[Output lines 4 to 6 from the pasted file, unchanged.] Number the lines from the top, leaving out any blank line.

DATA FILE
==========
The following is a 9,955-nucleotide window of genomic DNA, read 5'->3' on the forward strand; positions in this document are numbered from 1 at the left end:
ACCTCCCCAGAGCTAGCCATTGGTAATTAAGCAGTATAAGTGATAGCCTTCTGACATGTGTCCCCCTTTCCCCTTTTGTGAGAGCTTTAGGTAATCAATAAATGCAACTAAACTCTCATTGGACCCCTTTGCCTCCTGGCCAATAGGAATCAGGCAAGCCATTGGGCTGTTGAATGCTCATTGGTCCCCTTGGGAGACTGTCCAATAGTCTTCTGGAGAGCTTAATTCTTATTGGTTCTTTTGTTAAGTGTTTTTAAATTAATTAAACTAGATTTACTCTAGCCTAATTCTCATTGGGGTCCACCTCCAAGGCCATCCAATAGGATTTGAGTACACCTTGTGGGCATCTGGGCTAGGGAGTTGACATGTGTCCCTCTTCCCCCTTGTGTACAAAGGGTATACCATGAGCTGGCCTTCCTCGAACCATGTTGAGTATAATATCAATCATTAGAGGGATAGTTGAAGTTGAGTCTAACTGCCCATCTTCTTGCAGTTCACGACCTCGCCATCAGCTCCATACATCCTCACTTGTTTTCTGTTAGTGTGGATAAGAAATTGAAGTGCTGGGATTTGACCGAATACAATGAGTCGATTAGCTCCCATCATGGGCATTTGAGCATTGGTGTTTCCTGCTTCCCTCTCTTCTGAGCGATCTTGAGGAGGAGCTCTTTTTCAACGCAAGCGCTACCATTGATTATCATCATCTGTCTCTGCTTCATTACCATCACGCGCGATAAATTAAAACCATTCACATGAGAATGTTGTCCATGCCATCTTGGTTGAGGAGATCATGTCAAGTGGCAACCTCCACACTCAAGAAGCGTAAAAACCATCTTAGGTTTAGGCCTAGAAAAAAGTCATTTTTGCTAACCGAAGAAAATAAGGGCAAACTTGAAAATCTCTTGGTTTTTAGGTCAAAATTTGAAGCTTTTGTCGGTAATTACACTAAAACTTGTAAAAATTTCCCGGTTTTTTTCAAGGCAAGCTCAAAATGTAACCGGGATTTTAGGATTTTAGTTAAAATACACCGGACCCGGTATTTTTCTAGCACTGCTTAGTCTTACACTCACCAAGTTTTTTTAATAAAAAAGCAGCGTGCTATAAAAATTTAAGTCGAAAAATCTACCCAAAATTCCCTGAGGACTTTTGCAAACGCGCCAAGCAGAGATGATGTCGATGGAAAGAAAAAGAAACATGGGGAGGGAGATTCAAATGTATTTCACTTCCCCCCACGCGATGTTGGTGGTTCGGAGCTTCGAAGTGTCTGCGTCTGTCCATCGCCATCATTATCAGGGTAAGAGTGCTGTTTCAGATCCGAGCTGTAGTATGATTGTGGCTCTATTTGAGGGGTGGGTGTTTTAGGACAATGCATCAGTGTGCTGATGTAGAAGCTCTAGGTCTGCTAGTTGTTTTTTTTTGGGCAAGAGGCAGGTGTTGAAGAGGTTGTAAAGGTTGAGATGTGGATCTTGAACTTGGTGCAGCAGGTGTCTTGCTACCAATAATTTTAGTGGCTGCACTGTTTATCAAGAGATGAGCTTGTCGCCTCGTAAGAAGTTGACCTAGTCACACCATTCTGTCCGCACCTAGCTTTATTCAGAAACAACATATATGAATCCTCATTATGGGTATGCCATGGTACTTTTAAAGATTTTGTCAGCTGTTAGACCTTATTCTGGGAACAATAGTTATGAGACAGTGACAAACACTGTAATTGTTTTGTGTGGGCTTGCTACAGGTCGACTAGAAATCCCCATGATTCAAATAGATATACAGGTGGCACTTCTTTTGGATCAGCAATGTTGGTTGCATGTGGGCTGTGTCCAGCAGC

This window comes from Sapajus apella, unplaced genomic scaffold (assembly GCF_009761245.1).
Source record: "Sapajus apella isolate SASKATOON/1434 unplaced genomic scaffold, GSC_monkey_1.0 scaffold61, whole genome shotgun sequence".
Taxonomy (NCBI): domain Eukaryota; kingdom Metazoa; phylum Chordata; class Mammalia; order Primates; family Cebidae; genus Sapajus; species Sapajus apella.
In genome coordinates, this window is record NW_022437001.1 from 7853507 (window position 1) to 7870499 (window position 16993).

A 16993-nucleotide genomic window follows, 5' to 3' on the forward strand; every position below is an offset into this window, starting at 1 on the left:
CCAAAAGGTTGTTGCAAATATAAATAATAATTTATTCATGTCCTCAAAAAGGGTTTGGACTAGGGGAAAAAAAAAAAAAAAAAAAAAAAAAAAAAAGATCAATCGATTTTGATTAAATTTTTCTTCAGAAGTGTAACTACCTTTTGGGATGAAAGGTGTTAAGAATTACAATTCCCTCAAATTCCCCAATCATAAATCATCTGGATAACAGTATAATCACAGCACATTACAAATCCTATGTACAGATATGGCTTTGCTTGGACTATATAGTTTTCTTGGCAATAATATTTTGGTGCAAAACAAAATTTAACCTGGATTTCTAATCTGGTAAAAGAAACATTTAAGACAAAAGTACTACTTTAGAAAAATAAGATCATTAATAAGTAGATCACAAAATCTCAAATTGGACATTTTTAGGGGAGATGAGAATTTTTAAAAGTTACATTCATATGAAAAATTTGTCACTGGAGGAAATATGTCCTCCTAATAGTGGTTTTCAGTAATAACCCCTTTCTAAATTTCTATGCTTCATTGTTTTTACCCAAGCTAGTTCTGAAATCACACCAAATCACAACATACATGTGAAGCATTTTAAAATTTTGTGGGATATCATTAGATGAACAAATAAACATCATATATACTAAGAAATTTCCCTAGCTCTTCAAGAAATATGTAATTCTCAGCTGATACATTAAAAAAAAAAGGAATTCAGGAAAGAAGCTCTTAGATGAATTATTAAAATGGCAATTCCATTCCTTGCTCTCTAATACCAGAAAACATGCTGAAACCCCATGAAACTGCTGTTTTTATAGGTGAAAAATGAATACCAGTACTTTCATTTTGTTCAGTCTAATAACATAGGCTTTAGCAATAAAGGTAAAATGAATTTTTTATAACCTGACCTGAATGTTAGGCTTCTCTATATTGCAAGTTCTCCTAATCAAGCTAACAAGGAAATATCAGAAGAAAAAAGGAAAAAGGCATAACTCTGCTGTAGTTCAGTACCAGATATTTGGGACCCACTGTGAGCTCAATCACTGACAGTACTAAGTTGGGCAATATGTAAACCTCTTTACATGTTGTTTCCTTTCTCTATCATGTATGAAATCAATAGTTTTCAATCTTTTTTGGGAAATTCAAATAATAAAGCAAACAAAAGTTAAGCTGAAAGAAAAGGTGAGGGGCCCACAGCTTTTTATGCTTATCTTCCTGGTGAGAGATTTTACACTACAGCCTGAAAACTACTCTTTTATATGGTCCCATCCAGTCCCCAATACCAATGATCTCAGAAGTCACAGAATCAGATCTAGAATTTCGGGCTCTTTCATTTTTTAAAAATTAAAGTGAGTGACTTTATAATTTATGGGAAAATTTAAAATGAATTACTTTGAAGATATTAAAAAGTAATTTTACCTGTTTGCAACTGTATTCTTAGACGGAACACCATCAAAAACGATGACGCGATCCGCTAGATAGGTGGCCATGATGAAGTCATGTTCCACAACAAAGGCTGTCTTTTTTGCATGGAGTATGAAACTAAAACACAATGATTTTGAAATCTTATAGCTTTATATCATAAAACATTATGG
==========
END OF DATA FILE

Source record: "Sapajus apella isolate SASKATOON/1434 unplaced genomic scaffold, GSC_monkey_1.0 scaffold61, whole genome shotgun sequence".
Taxonomy (NCBI): domain Eukaryota; kingdom Metazoa; phylum Chordata; class Mammalia; order Primates; family Cebidae; genus Sapajus; species Sapajus apella.
In genome coordinates, this window is record NW_022437001.1 from 7853507 (window position 1) to 7870499 (window position 16993).